3) If you want an idea of how Civ Pro works, read a book like "A Civil Action." (NOT the movie with John Travolta -- the real book.) Also, "The Buffalo Creek Disaster." We actually read these in my Civil Procedure class, because both books give fairly detailed accounts of the minutiae of civil procedure. For example, much of the Buffalo Creek book is devoted to explaining how the plaintiff's lawyers pierced the defendant's subsidiary's corporate veil and why they needed to in order to land in federal court, and how they selected the forum in which to file their action. It actually is a fairly interesting explanation of federal civil procedure, and I think it would be more beneficial to you at this point than simply Glannon's explanations on civil procedure.
4) Again, don't really waste your time memorizing random stuff now. What is most important in law school is how your professor teaches the course. If you start trying to memorize elements of torts now, what will you do if your torts professor has decided to state the elements of certain torts differently or has decided that "duty" and "foreseeability" are prohibited words in their class? If I had tried to start learning torts before I started law school, I would have been even more confused by that professor.
Also, as jacy said, some crim law classes focus on the MPC (mine did, apparently hers did to). Others still focus only on the common-law crimes and ignore the MPC. And some have a mix of both. Similarly, some contracts classes put more of an emphasis on UCC Article 2 than others do. If you start studying, you may end up emphasizing an area that your professors don't -- which is just a waste of your time and creates a risk of greater confusion.
« on: June 19, 2008, 03:44:31 PM »
Honestly, that sounds like a lot of statutory courses for one semester. I took Income Tax and Corporations in one semester, and it was a lot of work. I cannot imagine taking those classes along with Secured Transactions and Evidence in the same semester. I did very well in all those courses, but my brain would have shut down if I'd tried to take all four in the same semester.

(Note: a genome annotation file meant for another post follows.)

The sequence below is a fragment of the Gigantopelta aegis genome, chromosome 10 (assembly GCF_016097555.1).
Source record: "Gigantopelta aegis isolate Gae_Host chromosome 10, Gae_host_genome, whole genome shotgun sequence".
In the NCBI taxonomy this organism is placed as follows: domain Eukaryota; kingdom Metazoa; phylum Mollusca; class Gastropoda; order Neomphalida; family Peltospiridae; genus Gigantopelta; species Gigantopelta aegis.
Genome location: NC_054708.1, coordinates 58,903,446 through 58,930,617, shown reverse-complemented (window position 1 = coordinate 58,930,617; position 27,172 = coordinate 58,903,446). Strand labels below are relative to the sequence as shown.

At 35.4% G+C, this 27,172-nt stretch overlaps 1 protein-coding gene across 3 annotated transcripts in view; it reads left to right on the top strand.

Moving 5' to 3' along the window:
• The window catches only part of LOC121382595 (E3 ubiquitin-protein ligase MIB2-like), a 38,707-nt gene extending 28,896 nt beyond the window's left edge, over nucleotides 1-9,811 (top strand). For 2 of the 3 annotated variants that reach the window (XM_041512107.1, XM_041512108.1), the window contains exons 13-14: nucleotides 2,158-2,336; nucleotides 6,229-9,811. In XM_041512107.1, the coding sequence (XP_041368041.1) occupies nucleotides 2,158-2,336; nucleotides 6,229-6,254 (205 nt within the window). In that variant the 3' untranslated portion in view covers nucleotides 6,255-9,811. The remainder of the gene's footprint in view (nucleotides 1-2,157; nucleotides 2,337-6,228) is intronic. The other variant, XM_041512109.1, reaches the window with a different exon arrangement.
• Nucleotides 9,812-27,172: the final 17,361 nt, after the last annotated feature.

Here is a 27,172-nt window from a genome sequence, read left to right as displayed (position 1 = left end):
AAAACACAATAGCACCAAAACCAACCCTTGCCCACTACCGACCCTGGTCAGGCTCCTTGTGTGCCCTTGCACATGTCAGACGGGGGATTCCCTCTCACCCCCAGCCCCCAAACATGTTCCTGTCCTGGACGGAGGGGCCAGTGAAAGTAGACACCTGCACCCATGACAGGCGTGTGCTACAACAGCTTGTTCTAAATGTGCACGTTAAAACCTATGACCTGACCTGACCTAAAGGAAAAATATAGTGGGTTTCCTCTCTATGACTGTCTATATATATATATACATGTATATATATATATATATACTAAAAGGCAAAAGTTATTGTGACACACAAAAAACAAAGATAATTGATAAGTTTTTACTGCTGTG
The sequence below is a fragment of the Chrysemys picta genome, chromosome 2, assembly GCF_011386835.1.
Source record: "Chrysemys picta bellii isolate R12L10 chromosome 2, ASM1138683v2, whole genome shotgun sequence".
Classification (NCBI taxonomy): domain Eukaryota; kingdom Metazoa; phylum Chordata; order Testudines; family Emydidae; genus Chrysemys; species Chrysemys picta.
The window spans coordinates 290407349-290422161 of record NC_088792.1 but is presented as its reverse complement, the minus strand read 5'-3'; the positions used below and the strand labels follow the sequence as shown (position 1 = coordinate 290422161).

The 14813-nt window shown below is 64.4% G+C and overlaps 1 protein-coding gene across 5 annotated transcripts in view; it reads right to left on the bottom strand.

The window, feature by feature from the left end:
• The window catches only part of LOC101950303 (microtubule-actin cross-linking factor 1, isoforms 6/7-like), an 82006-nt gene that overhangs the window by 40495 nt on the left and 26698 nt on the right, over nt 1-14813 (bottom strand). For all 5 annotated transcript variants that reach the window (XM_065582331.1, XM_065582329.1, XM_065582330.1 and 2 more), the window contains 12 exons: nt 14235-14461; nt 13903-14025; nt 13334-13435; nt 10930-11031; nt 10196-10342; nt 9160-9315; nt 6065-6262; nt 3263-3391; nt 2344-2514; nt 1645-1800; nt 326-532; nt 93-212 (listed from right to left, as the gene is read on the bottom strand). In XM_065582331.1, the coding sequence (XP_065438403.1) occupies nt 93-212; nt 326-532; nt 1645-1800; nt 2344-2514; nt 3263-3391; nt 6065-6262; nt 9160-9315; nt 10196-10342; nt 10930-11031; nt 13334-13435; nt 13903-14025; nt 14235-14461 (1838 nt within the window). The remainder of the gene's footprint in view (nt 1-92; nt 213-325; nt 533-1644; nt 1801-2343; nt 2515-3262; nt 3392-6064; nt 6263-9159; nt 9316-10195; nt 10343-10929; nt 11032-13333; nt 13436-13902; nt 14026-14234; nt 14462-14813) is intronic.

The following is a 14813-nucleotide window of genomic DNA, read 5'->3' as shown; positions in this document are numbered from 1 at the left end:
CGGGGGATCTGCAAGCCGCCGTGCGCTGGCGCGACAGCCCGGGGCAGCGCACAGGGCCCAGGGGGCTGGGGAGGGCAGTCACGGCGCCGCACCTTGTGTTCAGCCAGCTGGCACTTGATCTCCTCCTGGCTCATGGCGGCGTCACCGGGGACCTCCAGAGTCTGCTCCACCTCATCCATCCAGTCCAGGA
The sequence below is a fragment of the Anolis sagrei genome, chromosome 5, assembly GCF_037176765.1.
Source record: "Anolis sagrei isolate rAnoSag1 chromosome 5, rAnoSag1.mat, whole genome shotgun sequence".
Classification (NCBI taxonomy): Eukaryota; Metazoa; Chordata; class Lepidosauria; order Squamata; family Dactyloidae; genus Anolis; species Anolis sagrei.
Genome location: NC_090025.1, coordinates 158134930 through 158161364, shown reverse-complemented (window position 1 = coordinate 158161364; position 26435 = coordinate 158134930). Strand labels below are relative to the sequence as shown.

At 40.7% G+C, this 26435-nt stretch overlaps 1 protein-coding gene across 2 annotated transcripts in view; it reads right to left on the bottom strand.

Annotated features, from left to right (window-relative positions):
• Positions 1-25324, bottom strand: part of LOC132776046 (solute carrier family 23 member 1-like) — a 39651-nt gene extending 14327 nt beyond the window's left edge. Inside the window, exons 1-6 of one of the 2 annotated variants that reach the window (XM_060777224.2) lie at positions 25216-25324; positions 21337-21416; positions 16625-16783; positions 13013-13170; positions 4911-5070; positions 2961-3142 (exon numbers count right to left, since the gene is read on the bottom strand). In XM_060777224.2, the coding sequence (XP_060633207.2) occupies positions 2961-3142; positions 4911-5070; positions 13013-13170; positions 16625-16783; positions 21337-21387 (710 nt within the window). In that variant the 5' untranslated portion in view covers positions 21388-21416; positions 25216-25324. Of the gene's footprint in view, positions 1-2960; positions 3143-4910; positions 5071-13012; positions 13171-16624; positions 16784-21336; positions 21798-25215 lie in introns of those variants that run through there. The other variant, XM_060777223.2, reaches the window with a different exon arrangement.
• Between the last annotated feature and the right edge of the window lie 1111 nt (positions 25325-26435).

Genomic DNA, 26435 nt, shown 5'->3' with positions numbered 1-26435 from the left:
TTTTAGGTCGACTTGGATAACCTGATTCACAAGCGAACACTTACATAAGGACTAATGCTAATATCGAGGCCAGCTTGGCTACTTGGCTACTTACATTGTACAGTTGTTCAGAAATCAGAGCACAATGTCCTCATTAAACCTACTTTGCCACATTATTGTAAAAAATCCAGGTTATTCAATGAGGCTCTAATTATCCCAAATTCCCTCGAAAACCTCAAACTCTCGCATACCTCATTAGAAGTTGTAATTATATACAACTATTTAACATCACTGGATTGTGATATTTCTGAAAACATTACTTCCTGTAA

(Also, consider what the exams are like. Be *very* wary of closed-book exams in statute-heavy courses, and be especially wary of multiple closed-book exams in a semester, if at all possible.)
« on: June 19, 2008, 03:37:34 PM »
I actually decided to handwrite. There is a limit for the number of people who can use a computer on the exam I'm sitting for, and I decided not even to bother registering for the opportunity for a computer spot. My reasons: 1) I'm neurotically afraid of computer crashes, 2) the time limits are incredibly tight anyway so I couldn't type much more than I could write, and 3) not many of the applicants are allowed to use computers, my chances of passing won't be handicapped that much.
I don't know what software VA uses, so I don't know if has page counts. I don't think my law school's exam software gave page counts -- but I thought there was some way to do a word count. But VA may use different software.
« on: June 18, 2008, 06:57:43 PM »
If you can get it, I say go for it. You'll never know if the court will take 1L interns unless you ask.
« on: June 18, 2008, 11:22:21 AM »
Look for full-time work in smaller cities on the East Coast before you look at temp/contract work. Contract work is miserable and soul-sucking, and those who take contract jobs often end up stuck in them (because employers somehow now see them as unworthy of fulltime work)
There's a blog detailing some of the more horrible temp experiences at http://temporaryattorney.blogspot.com/
The stories there are mostly anonymous, so it's hard to tell what is exaggerated, but some of my friends who have gone the contract route have had very bad experiences with being treated poorly. Temp/contract work will pay (some of) the bills, but it's not a great option if you can avoid it.
Again, I'd advise you to look at smaller cities. There are some smaller cities within a couple hours' drive or train ride of NYC where it would probably be much easier to get a job. You wouldn't be in NYC, but you'd be far closer to your wife's family than you are now. If you got a fulltime job in a smaller city or town, you could stay there for a few years and then try to go to NYC. I think that would be the better option.
« on: June 14, 2008, 09:16:00 AM »
I agree with the messages that urge you to be careful. A high GPA requirement to maintain a scholarship is very tricky, and there are no guarantees. With most scholarships with GPA requirements, I think the wisest thing to do is to assume that there is a good chance you won't be able to keep the scholarship. Also, you need to find out what Seton Hall's curve is to find out what percentile a 3.3 cumulative GPA would be in their first-year class.
A couple years ago when I was applying to law schools, a couple schools offered me scholarships where the only requirement was that I make "satisfactory academic progress" -- i.e. a 2.0, the minimum GPA to continue in the law school. I was pleasantly surprised that was their only requirement... most schools' scholarships (like the 3.3 at Seton Hall you've been offered) are much more difficult to maintain.